8 Reasons Udemy Courses are Worth the Money
Udemy’s popularity nowadays is difficult to ignore. If you’re looking for a cost-effective way to hone your skills or learn something new, Udemy has become the place to go for online education. Udemy is not only affordable but provides plenty of opportunities for learning that are attractive for working professionals.
Are Udemy courses worth the money? Yes, Udemy courses are worth the money because they offer plenty of good, organized content provided over a learning platform aimed at making learners productive. Udemy is particularly worth the money for self-taught professionals looking to obtain a deeper level of education in their industries.
Since there isn’t a lot of information on the Internet covering whether or not Udemy is worth the money, we decided to put together this article to help save you time. Below we’ll provide you with the reasons why we feel Udemy is worth the money. We’ll also provide you with the advantages and disadvantages of taking classes on Udemy.
Udemy as a Tutorial Platform
Udemy works well as a tutorial platform for people looking to learn new skills. Udemy has been popular with engineers, computer scientists, coders, information technology support, and web developers. On Udemy, you’ll find instructors and classes offered in all types of technology disciplines.
Udemy has been so attractive to so many people because you don’t need to be a professional to use it. Several of the courses on Udemy are broken down into categories so that everybody can get a feel for something. Some classes even start at the absolute beginner level.
Udemy works like a Wiki of video programming tutorials. However, that Wiki is far more organized and more accessible to digest than anything you’ll find for free on YouTube. Udemy’s delivery method and organization of the courses makes the material easier to digest. You’re much more likely to learn something quickly on Udemy compared to YouTube.
No Active Subscription Required
One thing we love about Udemy is that you don’t need an active subscription to view content. That makes Udemy very different from other tutorial sites like Pluralsight, which requires you to have a subscription.
You can get a business subscription on Udemy at a cost, but any of the content you purchase on Udemy becomes yours. Once you buy the content, you don’t need to have a subscription on Udemy to continue to view content.
When you compare that to Pluralsight, which charges a flat monthly rate for access to all of its material, not having to pay a monthly subscription fee makes Udemy very attractive.
Udemy offers a bevy of video tutorials where you code along, learn new technology skills or improve on ones you already have. You’ll find that some of the instructors on Udemy are also on the Plural platform. The instructors on Udemy are professionals in their industries and are good at teaching their particular skillset.
To break down why Udemy courses are worth the money, we’ll cover the pros and cons of using Udemy below.
Pros of Using Udemy: 8 Reasons Udemy Courses are Worth the Money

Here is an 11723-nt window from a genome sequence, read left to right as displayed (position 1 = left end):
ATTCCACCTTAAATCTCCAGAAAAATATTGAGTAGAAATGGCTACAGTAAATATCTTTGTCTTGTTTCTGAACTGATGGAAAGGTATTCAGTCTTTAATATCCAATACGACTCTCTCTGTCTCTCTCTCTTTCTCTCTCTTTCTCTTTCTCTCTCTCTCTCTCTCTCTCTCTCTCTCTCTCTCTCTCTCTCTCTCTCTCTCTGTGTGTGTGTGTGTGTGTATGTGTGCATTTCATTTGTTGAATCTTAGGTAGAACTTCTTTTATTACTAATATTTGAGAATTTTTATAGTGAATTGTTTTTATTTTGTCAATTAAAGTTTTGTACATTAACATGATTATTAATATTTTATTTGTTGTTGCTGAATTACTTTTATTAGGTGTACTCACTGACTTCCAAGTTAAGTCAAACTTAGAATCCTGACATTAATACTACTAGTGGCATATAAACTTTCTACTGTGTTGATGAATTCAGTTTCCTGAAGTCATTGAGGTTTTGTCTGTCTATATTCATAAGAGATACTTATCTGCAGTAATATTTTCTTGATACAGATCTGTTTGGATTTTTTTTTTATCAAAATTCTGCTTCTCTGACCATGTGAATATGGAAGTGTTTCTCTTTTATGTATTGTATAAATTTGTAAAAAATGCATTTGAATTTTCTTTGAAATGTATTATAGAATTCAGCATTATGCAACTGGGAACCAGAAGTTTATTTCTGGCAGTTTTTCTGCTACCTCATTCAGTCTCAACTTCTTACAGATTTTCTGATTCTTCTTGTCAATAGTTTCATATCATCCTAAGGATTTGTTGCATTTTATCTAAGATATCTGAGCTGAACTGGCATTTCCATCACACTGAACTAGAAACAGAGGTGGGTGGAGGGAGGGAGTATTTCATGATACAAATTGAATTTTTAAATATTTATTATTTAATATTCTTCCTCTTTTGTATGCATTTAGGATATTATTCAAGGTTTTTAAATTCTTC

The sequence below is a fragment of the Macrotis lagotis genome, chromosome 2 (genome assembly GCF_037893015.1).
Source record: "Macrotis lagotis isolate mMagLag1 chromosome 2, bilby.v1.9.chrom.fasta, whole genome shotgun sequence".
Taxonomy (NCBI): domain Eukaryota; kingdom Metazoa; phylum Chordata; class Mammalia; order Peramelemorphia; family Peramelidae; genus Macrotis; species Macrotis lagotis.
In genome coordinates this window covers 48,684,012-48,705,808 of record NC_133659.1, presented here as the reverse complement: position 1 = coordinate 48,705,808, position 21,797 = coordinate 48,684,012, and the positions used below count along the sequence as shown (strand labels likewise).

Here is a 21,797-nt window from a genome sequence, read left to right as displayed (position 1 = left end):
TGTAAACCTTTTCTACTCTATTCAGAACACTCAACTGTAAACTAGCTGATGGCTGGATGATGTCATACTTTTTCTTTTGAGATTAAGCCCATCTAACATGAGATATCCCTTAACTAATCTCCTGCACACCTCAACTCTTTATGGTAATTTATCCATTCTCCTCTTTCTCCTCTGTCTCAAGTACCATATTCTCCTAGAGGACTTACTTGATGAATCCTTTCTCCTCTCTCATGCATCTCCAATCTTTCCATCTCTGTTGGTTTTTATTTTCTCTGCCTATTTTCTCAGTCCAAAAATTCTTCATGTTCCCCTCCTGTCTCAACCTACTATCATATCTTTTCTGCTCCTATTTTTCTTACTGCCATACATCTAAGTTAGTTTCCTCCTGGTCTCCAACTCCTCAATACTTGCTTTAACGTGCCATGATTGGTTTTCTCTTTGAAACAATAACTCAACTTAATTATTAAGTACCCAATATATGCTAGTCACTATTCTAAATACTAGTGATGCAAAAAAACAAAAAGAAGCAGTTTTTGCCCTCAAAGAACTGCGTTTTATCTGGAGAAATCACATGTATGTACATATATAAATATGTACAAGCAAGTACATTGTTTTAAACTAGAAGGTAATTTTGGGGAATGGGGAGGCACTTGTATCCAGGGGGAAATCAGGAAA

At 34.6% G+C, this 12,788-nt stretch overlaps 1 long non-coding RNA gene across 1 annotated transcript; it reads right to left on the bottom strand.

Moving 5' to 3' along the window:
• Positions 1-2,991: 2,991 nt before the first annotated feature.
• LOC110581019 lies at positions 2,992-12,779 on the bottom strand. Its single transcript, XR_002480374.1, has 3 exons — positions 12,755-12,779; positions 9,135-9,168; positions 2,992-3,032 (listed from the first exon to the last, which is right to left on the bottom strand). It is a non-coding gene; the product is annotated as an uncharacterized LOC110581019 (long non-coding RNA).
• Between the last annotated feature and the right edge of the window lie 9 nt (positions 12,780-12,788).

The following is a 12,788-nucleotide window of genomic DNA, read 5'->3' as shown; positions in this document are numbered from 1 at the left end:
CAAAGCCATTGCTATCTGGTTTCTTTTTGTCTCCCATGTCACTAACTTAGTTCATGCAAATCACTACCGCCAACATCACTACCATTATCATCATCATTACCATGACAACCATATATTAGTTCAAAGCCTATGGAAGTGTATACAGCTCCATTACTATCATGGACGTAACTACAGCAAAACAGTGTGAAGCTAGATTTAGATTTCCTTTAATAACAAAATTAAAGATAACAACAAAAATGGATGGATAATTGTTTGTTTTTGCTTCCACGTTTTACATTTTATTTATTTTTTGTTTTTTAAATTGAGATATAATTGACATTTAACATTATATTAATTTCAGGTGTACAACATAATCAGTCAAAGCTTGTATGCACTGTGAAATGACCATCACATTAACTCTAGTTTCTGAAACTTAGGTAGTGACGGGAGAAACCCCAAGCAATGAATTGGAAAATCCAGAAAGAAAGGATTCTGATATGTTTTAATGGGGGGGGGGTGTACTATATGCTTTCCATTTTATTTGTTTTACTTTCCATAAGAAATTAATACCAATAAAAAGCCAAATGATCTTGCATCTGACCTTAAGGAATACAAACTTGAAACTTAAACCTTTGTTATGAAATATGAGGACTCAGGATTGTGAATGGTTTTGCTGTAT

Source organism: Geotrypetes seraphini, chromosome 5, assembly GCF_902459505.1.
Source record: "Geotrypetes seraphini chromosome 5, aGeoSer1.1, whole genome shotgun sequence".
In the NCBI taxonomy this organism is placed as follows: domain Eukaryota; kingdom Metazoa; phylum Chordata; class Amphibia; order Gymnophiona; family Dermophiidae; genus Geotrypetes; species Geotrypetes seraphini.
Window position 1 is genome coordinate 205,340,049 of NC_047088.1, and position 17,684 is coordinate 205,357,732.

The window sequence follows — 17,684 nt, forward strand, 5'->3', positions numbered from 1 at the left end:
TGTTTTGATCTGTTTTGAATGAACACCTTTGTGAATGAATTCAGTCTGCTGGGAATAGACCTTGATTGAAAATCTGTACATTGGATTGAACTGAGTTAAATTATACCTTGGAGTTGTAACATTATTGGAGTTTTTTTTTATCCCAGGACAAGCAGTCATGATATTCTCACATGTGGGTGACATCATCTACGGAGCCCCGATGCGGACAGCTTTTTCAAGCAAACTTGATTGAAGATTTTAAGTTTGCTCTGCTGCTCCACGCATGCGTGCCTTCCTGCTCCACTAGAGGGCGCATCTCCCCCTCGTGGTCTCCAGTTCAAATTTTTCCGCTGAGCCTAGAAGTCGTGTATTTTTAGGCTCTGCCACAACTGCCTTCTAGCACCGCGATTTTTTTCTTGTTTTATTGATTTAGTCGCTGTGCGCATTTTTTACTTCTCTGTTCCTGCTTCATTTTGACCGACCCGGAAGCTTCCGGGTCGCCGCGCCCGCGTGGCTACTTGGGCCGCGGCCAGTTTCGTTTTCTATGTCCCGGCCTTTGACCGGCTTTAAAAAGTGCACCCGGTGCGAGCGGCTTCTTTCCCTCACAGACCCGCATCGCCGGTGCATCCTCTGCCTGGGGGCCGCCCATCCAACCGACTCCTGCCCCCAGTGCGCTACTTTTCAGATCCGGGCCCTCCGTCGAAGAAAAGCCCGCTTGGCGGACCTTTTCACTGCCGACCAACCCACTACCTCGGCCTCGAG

Taking courses on Udemy’s platform offers plenty of advantages, which provides several of the reasons why Udemy classes are worth the money. Some of those advantages include:
You’ll never lose access to the content you’ve purchased on Udemy. Udemy allows you to own access to all of the courses you are buying from Udemy for the lifetime of the course itself.
Content on Udemy continues to evolve. The instructors on Udemy are known for updating the material in their courses to keep teaching productive, consistent, and relevant.
Udemy’s courses are also self-paced, which is beneficial for the working adult trying to learn new skills in his or her spare time. Most Udemy videos last between five to fifteen minutes long depending on the type of tutorial and craft being acquired. Users can pause and replay modules as many times as they’d like to digest the new information.
Udemy offers chat rooms and message boards with its classes. That way, if you find you are struggling with a part of the content, you can ask a question in a chat room or message board. Some of the instructors allow access to videos and direct chat options during certain hours so you can chat directly with the instructor depending on the course.
You’ll also get access to plenty of ratings and reviews about the courses on Udemy. Those reviews and ratings are publicly listed for each class. You’ll see the top-rated courses are listed at the top of each search that relates to its content. By searching the courses, you’ll be able to tell if one instructor teaches beginners more successfully, or if another teaches advanced students better.
A few of the courses on Udemy are accredited. There are plenty of options in classes on Udemy that could be transferred to count as job credit or college credit. Many of the courses offer certificates upon completion, and a few of them are accredited. If you are worried about accreditation, do your research and find out which courses offer this opportunity. If a class is accredited, you’ll find that info on the review outline of the course.